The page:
September Book Club Part 5
September Must Read Part 5:
Lean In by Sheryl Sandberg
hen I started my career 6 years ago, I reached out to a fellow woman LPL financial advisor in Connecticut, who specialized in divorce planning. It was an area that I wanted to explore and possible focus my work on. She finally returned my calls and emails about 2 weeks later saying that she was too busy to give me any insights or advice. Since that call, we have changed firms from LPL to Raymond James Financial Services, and with that switch, I gained a whole network of women advisors. They have monthly webinars, an annual conference just for women, and invitations to the events they host at the other conferences. The women’s annual conference is probable the loudest conference I’ve ever attended, you can imagine what a room of hundreds of women sounds like. My purpose of telling you this is to set the stage for Lean In. It is a book written by Sheryl Sandberg about empowering women to help each other ”lean in” and expand the possibilities for yourself and for other women. Instead of being like the advisor who turned me down, we can help each other grow our leadership base to more and more women. All of her profits from the book go towards her nonprofit, LeanIn.org, which is an online community to keep this conversation going and support women.
She quotes the legendary Warren Buffet, who credited his success to competing with half the population. He was only competing with men since women had just started to tap into Wall Street and the world of investing. We need more women in leadership roles in the government, in finances, and in the corporate world. However, is it the chicken or the egg that comes first? Do we need more women wanting the CEO role, or does the company need to become more female friendly for it to have a woman CEO? Sheryl tosses it up to both ideas are equally important. Women need to make the male oriented careers more female oriented. She helped create something as simple as maternity parking spots at Google while she worked there. And it is just as critical for women to initiate the conversation for their coveted promotion or increase in salary, which men have no problem doing already.
How does the different drive in men versus women start? JC Penny sold a t-shirt for girls that stated: “I’m too pretty to do my homework so my brother has to do it for me.” What a statement to make to a little and impressionable girl. From the beginning, young girls are treated differently than boys whether it is on purpose or not. In the classroom, girls are more obedient, and taught to raise your hand before speaking. But while in the workplace, the opposite is encouraged and rewarded. Why should there be pink toys for girls and blue toys for boys? Why can’t women be ruthless at work just like men are without being called bossy?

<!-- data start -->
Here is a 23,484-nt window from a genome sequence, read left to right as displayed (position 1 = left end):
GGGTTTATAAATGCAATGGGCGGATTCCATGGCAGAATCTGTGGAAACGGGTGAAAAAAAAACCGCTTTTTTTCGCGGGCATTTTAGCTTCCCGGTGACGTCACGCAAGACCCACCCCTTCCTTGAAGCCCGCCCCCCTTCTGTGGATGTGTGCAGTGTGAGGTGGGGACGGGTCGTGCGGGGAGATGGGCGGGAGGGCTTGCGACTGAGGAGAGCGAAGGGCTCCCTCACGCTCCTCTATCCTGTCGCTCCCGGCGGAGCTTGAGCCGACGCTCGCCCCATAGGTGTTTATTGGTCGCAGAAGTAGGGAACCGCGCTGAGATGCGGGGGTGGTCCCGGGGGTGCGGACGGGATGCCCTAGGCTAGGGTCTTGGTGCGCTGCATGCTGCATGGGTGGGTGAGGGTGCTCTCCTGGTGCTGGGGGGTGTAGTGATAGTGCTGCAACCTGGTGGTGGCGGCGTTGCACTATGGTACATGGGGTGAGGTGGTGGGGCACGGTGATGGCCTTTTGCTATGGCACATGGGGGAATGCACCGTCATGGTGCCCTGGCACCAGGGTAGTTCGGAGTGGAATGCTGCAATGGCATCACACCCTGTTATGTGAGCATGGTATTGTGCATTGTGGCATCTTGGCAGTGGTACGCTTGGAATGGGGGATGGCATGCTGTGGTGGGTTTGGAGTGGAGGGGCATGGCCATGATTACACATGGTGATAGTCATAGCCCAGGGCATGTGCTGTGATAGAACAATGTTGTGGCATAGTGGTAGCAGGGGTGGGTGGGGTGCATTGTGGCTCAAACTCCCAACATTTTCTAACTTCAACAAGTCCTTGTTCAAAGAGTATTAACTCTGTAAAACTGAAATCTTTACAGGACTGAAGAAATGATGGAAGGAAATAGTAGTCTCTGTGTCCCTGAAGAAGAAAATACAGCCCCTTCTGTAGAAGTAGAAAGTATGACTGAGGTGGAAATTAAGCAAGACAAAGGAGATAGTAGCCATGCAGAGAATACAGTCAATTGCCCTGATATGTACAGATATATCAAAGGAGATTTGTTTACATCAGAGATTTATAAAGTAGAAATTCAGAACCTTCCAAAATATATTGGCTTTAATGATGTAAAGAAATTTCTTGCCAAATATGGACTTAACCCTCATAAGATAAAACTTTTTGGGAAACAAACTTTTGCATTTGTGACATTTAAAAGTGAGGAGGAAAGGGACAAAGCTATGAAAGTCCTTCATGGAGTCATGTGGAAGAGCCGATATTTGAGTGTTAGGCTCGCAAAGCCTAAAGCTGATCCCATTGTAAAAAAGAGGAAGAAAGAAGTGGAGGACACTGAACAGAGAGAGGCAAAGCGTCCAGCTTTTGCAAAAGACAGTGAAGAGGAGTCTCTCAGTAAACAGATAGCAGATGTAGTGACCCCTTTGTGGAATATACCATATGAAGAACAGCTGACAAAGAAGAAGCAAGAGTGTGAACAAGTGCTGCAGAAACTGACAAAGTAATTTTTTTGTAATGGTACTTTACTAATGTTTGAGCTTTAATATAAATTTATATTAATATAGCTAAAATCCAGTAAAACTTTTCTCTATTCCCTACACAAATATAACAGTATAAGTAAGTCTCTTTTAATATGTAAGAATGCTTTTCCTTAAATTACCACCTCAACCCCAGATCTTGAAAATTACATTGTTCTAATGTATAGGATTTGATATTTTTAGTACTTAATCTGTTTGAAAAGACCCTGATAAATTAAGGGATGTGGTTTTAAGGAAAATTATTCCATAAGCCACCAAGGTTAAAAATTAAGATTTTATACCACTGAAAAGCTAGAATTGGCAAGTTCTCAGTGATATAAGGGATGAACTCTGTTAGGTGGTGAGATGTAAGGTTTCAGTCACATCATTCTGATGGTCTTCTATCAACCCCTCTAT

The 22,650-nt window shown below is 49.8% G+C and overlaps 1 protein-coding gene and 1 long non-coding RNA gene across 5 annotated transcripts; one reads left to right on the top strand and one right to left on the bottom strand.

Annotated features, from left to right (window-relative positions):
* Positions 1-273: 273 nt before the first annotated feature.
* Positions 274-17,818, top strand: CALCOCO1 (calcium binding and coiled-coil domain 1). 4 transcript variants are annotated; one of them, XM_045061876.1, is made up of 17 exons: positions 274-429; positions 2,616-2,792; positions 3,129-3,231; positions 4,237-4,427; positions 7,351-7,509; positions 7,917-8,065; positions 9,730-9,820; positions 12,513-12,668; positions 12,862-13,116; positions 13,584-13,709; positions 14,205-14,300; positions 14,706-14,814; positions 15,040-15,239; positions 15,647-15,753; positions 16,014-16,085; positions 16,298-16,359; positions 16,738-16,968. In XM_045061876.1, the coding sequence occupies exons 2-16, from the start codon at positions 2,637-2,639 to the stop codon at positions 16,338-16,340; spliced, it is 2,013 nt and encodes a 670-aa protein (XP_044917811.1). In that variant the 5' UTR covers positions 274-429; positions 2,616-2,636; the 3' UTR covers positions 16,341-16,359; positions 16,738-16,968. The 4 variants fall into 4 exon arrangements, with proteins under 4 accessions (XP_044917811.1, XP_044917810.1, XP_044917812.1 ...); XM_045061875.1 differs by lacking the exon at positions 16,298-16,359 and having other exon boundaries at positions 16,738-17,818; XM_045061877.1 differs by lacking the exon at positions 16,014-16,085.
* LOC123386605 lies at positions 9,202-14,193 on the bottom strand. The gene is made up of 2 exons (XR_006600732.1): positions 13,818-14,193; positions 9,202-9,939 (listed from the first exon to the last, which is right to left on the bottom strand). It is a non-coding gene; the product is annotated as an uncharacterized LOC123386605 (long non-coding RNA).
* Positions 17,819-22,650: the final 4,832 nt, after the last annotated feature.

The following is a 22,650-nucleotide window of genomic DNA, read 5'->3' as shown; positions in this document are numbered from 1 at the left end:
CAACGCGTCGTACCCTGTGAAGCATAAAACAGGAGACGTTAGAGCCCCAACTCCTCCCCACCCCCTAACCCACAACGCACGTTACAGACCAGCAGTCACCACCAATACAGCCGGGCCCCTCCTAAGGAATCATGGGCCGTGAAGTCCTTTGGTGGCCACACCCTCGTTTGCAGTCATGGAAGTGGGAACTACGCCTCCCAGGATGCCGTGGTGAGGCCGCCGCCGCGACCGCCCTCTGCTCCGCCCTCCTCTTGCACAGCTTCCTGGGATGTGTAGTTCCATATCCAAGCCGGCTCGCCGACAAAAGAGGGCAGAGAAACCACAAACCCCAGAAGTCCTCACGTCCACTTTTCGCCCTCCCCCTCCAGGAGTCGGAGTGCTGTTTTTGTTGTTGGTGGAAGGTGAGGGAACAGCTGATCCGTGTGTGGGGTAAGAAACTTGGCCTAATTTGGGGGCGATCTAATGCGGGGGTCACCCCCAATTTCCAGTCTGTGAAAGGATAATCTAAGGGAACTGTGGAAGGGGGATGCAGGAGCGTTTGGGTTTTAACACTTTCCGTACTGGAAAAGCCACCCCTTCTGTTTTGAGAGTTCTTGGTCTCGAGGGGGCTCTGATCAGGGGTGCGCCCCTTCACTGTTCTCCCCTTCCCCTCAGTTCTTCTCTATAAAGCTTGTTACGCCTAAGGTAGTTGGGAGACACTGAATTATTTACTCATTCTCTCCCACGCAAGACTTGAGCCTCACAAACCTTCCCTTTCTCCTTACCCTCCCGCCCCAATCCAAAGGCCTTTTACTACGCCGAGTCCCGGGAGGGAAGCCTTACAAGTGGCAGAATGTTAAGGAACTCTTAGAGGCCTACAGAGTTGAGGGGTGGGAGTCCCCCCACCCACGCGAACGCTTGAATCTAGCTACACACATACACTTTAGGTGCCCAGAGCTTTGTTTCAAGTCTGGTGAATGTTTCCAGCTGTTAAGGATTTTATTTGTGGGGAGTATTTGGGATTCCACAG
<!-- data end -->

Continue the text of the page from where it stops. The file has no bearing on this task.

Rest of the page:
Sheryl goes over a study done where men and women were given the same exact story about a successful entrepreneur. The students were told the same story but one using a male entrepreneur and the other with a female, all other factors remained the same. At the end, the students decided both were competent, but they would rather work for the male entrepreneur. The female was seen as selfish and not as someone you would want to hire or work for. Remember, it was the exact same story! Ugh!! So women are viewed poorly if they succeed in a career. Now how do we overcome this perception of a prosperous woman? As Sheryl points out, we can’t get ahead by being nice since people view nice as not competent. On the other hand, if we are too competent, that means we aren’t nice, and who wants to work with someone who isn’t nice? What a conundrum women face! As Mary Sue Coleman, former president of the University of Michigan says, we need to be “relentlessly pleasant.” In other words, we need to be a charming and polite Pit-bull, persistent and unyielding but in the kindest way possible. Easy enough, right?
Mentoring can have one of the largest impacts for someone’s career. It will encourage more women to go after their dream jobs. We need someone, who can be honest with us while having the right intentions. Recently I politely yelled at my boss, who is also my father, that I need more feedback from him. It can be hard to ask for feedback since we are already so tough on ourselves, but we need to hear it from an outsider. So I asked my father if we can meet quarterly and perform assessments, and I will ask you my readers for feedback as well. Let me know what you like or don’t like about my blog. I would also love to hear your input on topics you would like to read about so please email Jessica.Weaver@raymondjames.comwith your comments.
This ends our September Must Read book list, and I hope you got at least one good piece of information from it. We have more enticing topics for October, such as the historical inflation for beauty products, what the best “push present” is for new moms, and a special Halloween post. Happy Reading!
Jessica Weaver, CFP®, CDFA™, CFS®
The foregoing information has been obtained from sources considered to be reliable, but we do not guarantee that it is accurate or complete. Raymond James is not affiliated with Sheryl Sandberg or the LeanIn Organization. Any opinions are those of Jessica Weaver and not necessarily those of Raymond James.